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The Ultimate Guide to the Medieval World from History Revealed Magazine

The Ultimate Guide to the Medieval World from History Revealed Magazine

The Ultimate Guide to the Medieval World - Special

The medieval world is one of knights in armour, of bloody dungeons, of crusades, of torture and of an endless stream of battles for the throne. But what was life actually like for the people who lived through it? Who were the winners and losers? INSIDE YOU WILL FIND: L Enthralling tales of the times L Maps and illustrations L Revealing images and expert analysis

Land:
United Kingdom
Sprache:
English
Verlag:
Immediate Media Company London Limited
Erscheinungsweise:
One-off
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in dieser ausgabe

1 Min.
welcome

The arrival of William the Conqueror on England’s southern shores close to 1,000 years ago, heralded the dawn of a new era – what we now call the medieval world. It was a time characterised by a seemingly endless round of wars over land and power that continued for centuries. The knights of the crusades took battle to the Holy Land, while closer to home, England and France locked horns in what became known, somewhat inaccurately, as the Hundred Years’ War. It was time of great change – the Black Death decimated the population as a terrifying plague swept across Europe. There were larger-than-life characters, such as Richard the Lionheart, Henry V, Joan of Arc and Richard III. And it could be a time of great cruelty, with horrific tortures used…

1 Min.
1066: the norman conquest

It is the best known date in English history. And rightly so, for William of Normandy’s conquest of England ushered in not just a change in the country’s ruling elite, but also major changes in England’s culture, language, land ownership and, indeed, its very place on the international stage. But it would be wrong to think that all this happened overnight – after one cataclysmic battle. The Battle of Hastings was vitally important, of course, but it was just one of three battles to be fought in England that year – and it would actually take several years of hard campaigning before William the Conqueror could feel secure on the English throne. We explore the dramatic and often violent events that made up what we now know as the Norman Conquest.…

2 Min.
1 how normandy and england were born

NORMANDY DESCENDED INTO VIOLENCE AND CHAOS During the summers of the eighth and ninth centuries, bands of Vikings sailed their longships from Scandinavia to raid monasteries and towns in Britain, but also in the region we now call northern France. After years of seasonal raiding, they began to overwinter in that area. By the early tenth century, one Viking leader, Rollo, had become powerful enough to force the French king to cede to him the region around Rouen. This became known as Normandy – the country of the ‘Northmen’. These Normans, as they became known, gradually shed their Viking heritage. They converted to Christianity, adopted a French dialect, mastered the art of mounted warfare and married into the families of their French neighbours. In 1035, Duke Robert of Normandy died, leaving William, his…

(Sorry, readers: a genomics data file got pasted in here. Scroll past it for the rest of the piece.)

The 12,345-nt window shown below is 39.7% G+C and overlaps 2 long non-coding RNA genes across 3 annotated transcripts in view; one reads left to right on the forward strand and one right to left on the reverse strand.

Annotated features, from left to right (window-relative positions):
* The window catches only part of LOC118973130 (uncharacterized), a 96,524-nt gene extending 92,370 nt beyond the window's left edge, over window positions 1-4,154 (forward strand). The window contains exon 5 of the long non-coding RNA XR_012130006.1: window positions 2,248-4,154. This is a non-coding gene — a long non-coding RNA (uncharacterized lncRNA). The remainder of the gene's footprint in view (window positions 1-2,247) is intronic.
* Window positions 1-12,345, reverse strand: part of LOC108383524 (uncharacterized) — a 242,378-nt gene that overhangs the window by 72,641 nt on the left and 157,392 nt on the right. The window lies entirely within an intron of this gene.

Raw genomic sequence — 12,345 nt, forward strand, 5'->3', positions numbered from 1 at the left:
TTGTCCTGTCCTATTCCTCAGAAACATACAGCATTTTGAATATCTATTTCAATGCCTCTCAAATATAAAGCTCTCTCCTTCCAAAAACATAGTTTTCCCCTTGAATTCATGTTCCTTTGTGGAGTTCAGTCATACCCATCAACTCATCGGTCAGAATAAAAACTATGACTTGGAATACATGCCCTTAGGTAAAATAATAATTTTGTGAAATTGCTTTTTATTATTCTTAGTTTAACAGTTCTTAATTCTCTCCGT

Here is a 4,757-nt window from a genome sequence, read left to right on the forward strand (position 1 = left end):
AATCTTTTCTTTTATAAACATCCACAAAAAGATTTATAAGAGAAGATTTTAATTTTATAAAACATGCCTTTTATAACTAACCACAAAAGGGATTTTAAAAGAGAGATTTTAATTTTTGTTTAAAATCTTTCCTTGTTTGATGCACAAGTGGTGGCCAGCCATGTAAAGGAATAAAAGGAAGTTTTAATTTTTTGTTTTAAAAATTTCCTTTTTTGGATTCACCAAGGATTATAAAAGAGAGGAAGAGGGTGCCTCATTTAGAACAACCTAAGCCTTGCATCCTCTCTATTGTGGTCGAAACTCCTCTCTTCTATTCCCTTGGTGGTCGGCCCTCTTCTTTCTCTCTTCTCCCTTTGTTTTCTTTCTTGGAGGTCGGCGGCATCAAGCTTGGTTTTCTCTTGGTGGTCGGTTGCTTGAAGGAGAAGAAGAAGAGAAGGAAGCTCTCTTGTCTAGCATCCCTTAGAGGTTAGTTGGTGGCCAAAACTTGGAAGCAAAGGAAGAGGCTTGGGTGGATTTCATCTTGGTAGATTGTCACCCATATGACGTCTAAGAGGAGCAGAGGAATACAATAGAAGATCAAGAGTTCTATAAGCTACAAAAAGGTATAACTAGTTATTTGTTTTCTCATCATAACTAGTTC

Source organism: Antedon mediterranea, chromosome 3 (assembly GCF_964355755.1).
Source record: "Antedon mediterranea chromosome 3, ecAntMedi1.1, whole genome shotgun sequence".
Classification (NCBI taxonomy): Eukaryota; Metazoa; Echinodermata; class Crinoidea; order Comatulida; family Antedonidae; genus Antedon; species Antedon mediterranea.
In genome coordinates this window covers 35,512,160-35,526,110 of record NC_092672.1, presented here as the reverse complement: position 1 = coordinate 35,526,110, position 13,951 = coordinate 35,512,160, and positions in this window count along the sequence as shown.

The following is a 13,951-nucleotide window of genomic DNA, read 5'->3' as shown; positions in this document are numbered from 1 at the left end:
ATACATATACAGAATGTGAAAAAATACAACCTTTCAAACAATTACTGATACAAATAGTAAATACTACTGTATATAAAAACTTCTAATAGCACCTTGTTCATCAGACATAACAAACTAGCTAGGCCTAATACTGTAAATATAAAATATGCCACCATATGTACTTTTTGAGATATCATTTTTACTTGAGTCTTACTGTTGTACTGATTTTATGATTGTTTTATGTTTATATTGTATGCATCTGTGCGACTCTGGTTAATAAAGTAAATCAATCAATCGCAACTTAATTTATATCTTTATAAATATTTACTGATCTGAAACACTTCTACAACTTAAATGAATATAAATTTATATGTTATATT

2 Min.
2 rival claims to the throne

When Edward the Confessor died, the individual with the best dynastic claim to succeed him was Edgar the Ætheling, grandson of King Edmund Ironside who had ruled for less than six months in 1016. But the hereditary principle was not as important in Anglo-Saxon England as it was to become in later years, and Edgar – who was only about 15 in 1066 – lacked a power base. Harold Godwinson had no dynastic claim. But he was the most powerful magnate in the kingdom and commanded the support of the council of English nobles known as the Witanagemot (or Witan). This was crucial, because their acceptance was the acid test for kingship. Harold also claimed that Edward, when on his deathbed, had named him as successor. Though William of Normandy was…

4 Min.
3 the invasion

William of Normandy was livid when he heard that Harold Godwinson had been crowned King of England. To William, it was not just a political challenge – it was a personal insult. Forget the fact that Edward may have named Harold as his successor on his deathbed, and that the Witan had elected the latter as king. In Williams eyes, these details did not invalidate Edward’s earlier promise to leave the throne to the Norman, nor Harold’s pledge to help him become king upon Edward’s death. William resolved to gather together an army, cross the Channel and seize the throne by force – a tough challenge that was easier said than done. So how did William manage to invade a hostile country in 1066? Here are his six steps to invasion… 1…

6 Min.
4 the battles

Hastings is probably the best-known battle in English history, but it was just one of three major actions fought in England in 1066. In fact, the first challenge to Harold’s kingship came not from Normandy but from England’s old nemesis: Scandinavia. In September 1066, Harold was keeping a wary eye on William’s preparations across the Channel. But more trouble was brewing across the North Sea – and partly of Harold’s own making. A year earlier, Harold’s younger brother, Tostig – at the time, Earl of Northumbria – faced a rebellion. Keen to keep England united in the face of the Norman threat, Harold sided with the rebels and Tostig was outlawed. In summer 1066, Tostig pledged to support fierce King Harald Hardrada of Norway, who believed he had a claim to the…